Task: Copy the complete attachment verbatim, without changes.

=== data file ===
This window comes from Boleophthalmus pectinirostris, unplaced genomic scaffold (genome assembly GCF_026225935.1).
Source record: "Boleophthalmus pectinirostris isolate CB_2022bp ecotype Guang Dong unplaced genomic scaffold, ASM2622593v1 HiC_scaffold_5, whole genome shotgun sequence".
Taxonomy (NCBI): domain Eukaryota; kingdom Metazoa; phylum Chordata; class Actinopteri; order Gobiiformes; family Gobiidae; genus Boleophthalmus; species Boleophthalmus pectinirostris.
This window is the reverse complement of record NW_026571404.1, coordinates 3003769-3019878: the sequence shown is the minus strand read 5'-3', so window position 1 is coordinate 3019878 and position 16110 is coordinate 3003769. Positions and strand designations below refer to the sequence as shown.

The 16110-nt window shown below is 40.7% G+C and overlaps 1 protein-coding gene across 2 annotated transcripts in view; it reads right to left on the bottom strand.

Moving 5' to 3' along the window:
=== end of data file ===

This window comes from Boleophthalmus pectinirostris, unplaced genomic scaffold (genome assembly GCF_026225935.1).
Source record: "Boleophthalmus pectinirostris isolate CB_2022bp ecotype Guang Dong unplaced genomic scaffold, ASM2622593v1 HiC_scaffold_5, whole genome shotgun sequence".
Taxonomy (NCBI): domain Eukaryota; kingdom Metazoa; phylum Chordata; class Actinopteri; order Gobiiformes; family Gobiidae; genus Boleophthalmus; species Boleophthalmus pectinirostris.
This window is the reverse complement of record NW_026571404.1, coordinates 3003769-3019878: the sequence shown is the minus strand read 5'-3', so window position 1 is coordinate 3019878 and position 16110 is coordinate 3003769. Positions and strand designations below refer to the sequence as shown.

The 16110-nt window shown below is 40.7% G+C and overlaps 1 protein-coding gene across 2 annotated transcripts in view; it reads right to left on the bottom strand.

Moving 5' to 3' along the window: